The Blues' Russian owner finally got his hands on the Champions League trophy in May but remains desperate to re-establish the club as one of the finest in European football
By Oliver Platt
If you thought Champions League glory might satisfy Roman Abramovich's appetite for success, think again. Chelsea have won every significant domestic honour in addition to their European title, yet the Russian still wants more.
The Blues' triumph in Munich will not be forgotten quickly. Their run to the final and eventual penalty shoot-out victory was a fairytale for a group of players who, until Roberto Di Matteo replaced Andre Villas-Boas as manager, had endured a miserable season.
Some were judged to be on their way out, past their prime; others supposedly represented the core of the next generation but had yet to prove their credentials as leading Premier League players.
There is a sense, however, that Abramovich has further hopes still. Under Jose Mourinho, Chelsea were twice crowned champions of England and compared favourably to any team the Premier League has seen since its inception in 1992.
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Abramovich wants to take another trip to the continent's summit, and he wants his team to do it in dominant fashion. Chelsea's regeneration was kicked off when the Russian sanctioned the purchase of Ramires, David Luiz and Fernando Torres in January of last year, and continued on Wednesday when the Blues confirmed the signing of Brazil's latest midfield architect, Oscar, from Internacional.
Influenced by the success of Barcelona and Spain over the past four years, Spanish and Portuguese will be two languages permeating the Chelsea dressing room strongly next season. Oscar has compatriots at the club in Ramires and Luiz, and will join Torres and Juan Mata, as well as Eden Hazard, Marko Marin and Daniel Sturridge, in attack.
Oscar thrives as a No.10 in the mould of a player such as Kaka, who went before him at his first club, Sao Paulo. He can also, however, operate on the right flank, a position he has adjusted to given the presence of Andres D'Alessandro at Inter, and it is there that he will likely start with the Blues given that Hazard and Marin both prefer roles on the opposite flank.
The collection of attacking midfielders suggests that Di Matteo is leaning towards a 4-2-3-1 formation, with Mata likely to shift to a more central role for the coming campaign. Oscar could play deeper in central midfield, but the Italian might prefer to keep the slender 20-year-old out of that more physical area of the pitch as he acclimatises to the demands of the Premier League.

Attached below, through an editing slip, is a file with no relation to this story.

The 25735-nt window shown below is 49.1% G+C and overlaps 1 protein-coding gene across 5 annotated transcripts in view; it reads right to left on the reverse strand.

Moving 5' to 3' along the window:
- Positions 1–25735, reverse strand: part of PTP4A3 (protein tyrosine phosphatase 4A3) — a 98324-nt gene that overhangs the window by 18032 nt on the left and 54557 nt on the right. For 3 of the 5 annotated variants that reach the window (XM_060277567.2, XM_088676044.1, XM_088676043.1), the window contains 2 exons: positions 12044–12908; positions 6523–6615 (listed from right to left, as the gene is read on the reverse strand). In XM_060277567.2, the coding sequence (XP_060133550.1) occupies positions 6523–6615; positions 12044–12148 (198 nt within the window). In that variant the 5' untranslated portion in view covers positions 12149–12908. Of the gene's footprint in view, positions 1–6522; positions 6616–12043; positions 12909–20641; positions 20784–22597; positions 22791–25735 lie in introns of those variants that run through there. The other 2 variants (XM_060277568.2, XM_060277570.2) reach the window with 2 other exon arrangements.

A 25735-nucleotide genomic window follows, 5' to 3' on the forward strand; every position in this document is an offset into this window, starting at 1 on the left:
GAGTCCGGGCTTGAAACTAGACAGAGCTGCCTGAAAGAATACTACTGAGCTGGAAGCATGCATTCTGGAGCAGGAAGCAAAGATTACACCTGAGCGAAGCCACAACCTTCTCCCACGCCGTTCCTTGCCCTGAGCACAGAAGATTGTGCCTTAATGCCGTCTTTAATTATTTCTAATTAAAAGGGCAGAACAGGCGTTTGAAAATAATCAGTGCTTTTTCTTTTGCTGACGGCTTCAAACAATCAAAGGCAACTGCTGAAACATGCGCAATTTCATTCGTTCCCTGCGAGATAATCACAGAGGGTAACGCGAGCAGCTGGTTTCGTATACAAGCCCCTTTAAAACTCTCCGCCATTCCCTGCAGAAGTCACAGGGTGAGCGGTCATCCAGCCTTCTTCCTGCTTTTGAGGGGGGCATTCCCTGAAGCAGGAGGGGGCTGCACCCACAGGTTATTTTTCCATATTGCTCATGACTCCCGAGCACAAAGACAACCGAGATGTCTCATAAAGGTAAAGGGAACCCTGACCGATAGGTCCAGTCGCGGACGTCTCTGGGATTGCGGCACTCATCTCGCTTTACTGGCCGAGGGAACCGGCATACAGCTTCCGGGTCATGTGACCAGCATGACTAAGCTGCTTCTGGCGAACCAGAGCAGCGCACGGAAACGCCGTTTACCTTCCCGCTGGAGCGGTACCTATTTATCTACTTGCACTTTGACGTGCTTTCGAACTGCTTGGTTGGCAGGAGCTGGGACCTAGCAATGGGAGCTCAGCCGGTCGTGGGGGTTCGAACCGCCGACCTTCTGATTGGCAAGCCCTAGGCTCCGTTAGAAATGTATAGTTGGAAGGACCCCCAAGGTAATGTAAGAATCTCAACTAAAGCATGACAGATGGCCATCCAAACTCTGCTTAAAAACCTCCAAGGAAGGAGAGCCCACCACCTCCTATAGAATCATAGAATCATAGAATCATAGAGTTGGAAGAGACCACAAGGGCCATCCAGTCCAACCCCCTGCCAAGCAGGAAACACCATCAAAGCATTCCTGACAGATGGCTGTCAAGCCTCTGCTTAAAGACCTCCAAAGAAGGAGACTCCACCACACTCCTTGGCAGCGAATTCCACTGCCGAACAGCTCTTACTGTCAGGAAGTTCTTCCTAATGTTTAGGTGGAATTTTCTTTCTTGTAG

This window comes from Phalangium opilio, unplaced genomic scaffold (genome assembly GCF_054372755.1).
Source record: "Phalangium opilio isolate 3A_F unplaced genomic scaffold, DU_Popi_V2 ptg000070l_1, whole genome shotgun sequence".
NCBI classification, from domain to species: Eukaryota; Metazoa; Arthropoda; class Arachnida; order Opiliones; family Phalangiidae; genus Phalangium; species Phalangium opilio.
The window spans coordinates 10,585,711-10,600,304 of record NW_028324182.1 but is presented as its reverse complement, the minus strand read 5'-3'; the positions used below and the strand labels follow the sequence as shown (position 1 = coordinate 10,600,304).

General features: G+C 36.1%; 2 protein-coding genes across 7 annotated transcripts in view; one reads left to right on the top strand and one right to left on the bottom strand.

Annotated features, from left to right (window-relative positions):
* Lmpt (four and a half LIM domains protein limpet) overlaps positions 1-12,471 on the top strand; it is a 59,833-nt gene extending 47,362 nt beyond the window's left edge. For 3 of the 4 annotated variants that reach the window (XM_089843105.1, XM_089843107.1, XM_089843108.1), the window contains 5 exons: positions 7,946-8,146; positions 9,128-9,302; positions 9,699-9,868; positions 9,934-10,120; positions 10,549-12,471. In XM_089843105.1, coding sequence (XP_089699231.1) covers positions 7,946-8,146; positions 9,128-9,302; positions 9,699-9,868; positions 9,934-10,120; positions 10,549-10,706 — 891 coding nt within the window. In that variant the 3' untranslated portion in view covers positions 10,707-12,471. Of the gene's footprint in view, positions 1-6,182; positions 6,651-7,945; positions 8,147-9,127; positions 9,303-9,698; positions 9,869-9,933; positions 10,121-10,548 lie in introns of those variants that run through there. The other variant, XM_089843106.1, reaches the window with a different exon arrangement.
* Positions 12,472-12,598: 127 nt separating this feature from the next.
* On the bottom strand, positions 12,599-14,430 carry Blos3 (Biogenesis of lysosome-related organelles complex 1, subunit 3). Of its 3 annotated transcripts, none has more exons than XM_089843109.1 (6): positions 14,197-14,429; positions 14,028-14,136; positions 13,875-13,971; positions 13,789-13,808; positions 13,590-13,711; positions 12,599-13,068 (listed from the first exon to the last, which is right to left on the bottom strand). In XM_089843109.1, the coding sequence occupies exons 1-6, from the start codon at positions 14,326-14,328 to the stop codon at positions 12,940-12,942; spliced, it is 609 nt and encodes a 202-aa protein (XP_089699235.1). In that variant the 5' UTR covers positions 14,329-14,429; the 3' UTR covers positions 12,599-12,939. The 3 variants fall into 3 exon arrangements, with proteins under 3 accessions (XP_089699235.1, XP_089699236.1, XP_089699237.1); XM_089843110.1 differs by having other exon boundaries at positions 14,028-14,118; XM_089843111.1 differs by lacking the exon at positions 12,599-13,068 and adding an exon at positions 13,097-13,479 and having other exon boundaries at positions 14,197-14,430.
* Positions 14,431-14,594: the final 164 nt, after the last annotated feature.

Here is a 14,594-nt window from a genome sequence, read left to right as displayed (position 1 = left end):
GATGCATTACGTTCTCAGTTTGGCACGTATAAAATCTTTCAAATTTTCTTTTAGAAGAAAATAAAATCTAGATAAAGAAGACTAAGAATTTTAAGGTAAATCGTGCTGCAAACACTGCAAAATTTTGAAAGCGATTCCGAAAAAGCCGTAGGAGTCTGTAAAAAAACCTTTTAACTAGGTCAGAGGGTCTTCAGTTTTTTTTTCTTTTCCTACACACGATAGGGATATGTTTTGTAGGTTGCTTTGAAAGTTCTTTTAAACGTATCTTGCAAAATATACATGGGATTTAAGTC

His future, though, looks to lie somewhere in the middle. "He is one of the most intelligent players I have played with," said his Brazil team-mate Neymar, and he was certainly not the first to compliment Oscar's brains and maturity. He is mobile, and capable of breaking into the penalty area, but his real strength is in his ability to read and dictate a game.
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Others, such as Stevan Jovetic of Fiorentina and Willian of Shakhtar Donetsk, have been linked to the Blues but Abramovich's spending, for this summer at least, must surely now be drawing to a close. A right-back remains a priority, but otherwise there looks to be competition for places in every area of the pitch.
The risk the billionaire has taken is in allowing three different managers to oversee this spending. Liverpool handed Kenny Dalglish a transfer war chest, in an attempt to rejuvenate a club that had ailed since the departure of Rafael Benitez, despite the question marks regarding his long-term viability as Reds manager. Now, Brendan Rodgers is left with a number of players that do not seem to fit his blueprint.
Abramovich provides some sort of continuity, at least, in that he knows the type of player and style of football he is desperate to see at Stamford Bridge, even if their problems of managerial instability have largely been of his making. The sounding out of Pep Guardiola despite the remarkable turnaround in fortunes that Di Matteo produced demonstrated that the 42-year-old may not be standing on entirely secure ground.
Such is life under Roman. If Di Matteo can match his owner's ambitions, he will have done a magnificent and, in many respects, unprecedented job at the Bridge.
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